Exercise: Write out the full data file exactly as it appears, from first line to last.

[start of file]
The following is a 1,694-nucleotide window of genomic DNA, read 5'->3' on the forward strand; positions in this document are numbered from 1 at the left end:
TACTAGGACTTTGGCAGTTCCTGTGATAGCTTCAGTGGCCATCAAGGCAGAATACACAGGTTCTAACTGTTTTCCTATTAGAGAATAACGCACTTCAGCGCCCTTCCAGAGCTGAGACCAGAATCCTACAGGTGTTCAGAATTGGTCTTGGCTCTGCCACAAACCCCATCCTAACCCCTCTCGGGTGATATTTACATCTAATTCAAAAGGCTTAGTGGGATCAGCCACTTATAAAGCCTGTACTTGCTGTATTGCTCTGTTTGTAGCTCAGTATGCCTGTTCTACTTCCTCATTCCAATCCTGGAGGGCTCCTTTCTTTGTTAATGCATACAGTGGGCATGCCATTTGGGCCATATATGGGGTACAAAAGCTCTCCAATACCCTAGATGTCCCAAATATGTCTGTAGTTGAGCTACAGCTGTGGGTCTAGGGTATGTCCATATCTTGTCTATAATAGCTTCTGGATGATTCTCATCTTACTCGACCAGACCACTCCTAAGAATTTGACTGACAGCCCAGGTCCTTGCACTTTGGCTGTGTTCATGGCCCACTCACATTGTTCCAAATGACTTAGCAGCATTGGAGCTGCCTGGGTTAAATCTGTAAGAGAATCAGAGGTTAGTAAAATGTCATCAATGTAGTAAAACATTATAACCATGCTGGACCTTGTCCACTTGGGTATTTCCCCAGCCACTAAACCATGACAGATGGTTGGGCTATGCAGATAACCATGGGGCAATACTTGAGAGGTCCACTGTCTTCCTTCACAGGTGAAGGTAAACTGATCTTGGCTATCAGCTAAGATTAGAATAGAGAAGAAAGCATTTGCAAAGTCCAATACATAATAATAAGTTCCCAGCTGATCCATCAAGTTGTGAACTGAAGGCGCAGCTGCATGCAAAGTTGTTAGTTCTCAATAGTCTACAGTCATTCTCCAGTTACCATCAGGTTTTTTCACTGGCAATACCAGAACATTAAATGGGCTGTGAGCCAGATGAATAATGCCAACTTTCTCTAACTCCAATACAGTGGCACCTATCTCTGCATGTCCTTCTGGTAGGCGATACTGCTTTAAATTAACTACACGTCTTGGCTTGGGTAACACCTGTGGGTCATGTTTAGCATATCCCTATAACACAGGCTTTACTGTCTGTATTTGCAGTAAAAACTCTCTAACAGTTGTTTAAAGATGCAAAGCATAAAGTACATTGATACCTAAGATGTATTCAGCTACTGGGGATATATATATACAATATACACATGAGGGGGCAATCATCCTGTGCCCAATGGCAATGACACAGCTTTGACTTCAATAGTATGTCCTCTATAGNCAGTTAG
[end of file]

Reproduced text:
The following is a 1,694-nucleotide window of genomic DNA, read 5'->3' on the forward strand; positions in this document are numbered from 1 at the left end:
TACTAGGACTTTGGCAGTTCCTGTGATAGCTTCAGTGGCCATCAAGGCAGAATACACAGGTTCTAACTGTTTTCCTATTAGAGAATAACGCACTTCAGCGCCCTTCCAGAGCTGAGACCAGAATCCTACAGGTGTTCAGAATTGGTCTTGGCTCTGCCACAAACCCCATCCTAACCCCTCTCGGGTGATATTTACATCTAATTCAAAAGGCTTAGTGGGATCAGCCACTTATAAAGCCTGTACTTGCTGTATTGCTCTGTTTGTAGCTCAGTATGCCTGTTCTACTTCCTCATTCCAATCCTGGAGGGCTCCTTTCTTTGTTAATGCATACAGTGGGCATGCCATTTGGGCCATATATGGGGTACAAAAGCTCTCCAATACCCTAGATGTCCCAAATATGTCTGTAGTTGAGCTACAGCTGTGGGTCTAGGGTATGTCCATATCTTGTCTATAATAGCTTCTGGATGATTCTCATCTTACTCGACCAGACCACTCCTAAGAATTTGACTGACAGCCCAGGTCCTTGCACTTTGGCTGTGTTCATGGCCCACTCACATTGTTCCAAATGACTTAGCAGCATTGGAGCTGCCTGGGTTAAATCTGTAAGAGAATCAGAGGTTAGTAAAATGTCATCAATGTAGTAAAACATTATAACCATGCTGGACCTTGTCCACTTGGGTATTTCCCCAGCCACTAAACCATGACAGATGGTTGGGCTATGCAGATAACCATGGGGCAATACTTGAGAGGTCCACTGTCTTCCTTCACAGGTGAAGGTAAACTGATCTTGGCTATCAGCTAAGATTAGAATAGAGAAGAAAGCATTTGCAAAGTCCAATACATAATAATAAGTTCCCAGCTGATCCATCAAGTTGTGAACTGAAGGCGCAGCTGCATGCAAAGTTGTTAGTTCTCAATAGTCTACAGTCATTCTCCAGTTACCATCAGGTTTTTTCACTGGCAATACCAGAACATTAAATGGGCTGTGAGCCAGATGAATAATGCCAACTTTCTCTAACTCCAATACAGTGGCACCTATCTCTGCATGTCCTTCTGGTAGGCGATACTGCTTTAAATTAACTACACGTCTTGGCTTGGGTAACACCTGTGGGTCATGTTTAGCATATCCCTATAACACAGGCTTTACTGTCTGTATTTGCAGTAAAAACTCTCTAACAGTTGTTTAAAGATGCAAAGCATAAAGTACATTGATACCTAAGATGTATTCAGCTACTGGGGATATATATATACAATATACACATGAGGGGGCAATCATCCTGTGCCCAATGGCAATGACACAGCTTTGACTTCAATAGTATGTCCTCTATAGNCAGTTAG